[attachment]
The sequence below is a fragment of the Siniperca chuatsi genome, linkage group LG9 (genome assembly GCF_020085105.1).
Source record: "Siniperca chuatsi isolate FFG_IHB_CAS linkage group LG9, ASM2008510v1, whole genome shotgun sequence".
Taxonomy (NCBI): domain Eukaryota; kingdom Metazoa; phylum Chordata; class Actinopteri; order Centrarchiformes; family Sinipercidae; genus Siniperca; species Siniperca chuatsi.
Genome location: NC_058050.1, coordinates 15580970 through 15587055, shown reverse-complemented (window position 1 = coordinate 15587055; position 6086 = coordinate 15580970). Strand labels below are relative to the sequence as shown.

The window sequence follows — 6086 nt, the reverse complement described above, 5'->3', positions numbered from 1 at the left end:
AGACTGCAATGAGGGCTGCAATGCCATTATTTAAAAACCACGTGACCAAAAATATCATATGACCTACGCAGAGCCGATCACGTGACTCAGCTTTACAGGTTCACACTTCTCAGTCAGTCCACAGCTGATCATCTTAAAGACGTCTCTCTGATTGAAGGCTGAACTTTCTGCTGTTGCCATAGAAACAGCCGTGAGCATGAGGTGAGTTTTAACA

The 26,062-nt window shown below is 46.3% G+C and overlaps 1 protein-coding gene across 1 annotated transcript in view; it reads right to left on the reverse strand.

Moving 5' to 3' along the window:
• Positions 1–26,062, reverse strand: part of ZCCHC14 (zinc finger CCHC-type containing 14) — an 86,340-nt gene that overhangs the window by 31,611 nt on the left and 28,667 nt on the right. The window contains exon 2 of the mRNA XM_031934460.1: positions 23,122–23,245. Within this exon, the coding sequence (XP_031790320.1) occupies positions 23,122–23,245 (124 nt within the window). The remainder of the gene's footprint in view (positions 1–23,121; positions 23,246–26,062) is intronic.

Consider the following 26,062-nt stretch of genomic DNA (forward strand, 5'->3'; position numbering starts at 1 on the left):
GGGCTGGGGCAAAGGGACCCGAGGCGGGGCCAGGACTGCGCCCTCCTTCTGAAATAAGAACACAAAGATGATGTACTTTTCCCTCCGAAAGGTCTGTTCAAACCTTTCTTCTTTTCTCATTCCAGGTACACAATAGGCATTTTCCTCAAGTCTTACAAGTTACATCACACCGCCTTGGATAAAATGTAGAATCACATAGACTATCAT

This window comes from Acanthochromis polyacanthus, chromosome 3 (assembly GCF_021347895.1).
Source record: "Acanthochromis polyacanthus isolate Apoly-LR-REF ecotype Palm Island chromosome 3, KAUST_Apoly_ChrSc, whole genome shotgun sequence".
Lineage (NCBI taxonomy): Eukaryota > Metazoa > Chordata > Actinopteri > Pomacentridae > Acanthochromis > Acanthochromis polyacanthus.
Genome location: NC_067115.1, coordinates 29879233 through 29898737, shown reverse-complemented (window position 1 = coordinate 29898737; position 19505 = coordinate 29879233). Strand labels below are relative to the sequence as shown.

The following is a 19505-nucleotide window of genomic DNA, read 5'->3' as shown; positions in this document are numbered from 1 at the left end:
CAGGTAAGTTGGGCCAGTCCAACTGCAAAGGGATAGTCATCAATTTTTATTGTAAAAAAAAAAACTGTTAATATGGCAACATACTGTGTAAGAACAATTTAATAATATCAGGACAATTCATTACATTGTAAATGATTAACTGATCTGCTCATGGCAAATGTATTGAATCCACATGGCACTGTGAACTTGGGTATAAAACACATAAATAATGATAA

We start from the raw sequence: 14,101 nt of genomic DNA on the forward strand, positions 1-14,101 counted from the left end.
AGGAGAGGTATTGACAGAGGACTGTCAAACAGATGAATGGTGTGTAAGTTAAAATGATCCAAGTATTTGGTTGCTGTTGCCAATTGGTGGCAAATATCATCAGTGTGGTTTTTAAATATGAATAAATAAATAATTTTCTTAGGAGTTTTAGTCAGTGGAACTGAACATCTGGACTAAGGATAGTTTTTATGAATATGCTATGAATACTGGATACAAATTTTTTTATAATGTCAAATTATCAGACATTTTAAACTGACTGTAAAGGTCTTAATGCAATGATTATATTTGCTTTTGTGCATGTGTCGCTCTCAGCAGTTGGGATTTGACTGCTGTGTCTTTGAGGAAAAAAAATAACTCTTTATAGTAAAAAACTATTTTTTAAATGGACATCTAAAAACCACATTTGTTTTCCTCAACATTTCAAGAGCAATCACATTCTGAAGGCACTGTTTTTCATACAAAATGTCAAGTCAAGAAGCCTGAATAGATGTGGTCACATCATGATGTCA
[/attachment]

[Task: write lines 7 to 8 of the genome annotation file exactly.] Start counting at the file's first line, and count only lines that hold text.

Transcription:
The 26,062-nt window shown below is 46.3% G+C and overlaps 1 protein-coding gene across 1 annotated transcript in view; it reads right to left on the reverse strand.

Moving 5' to 3' along the window: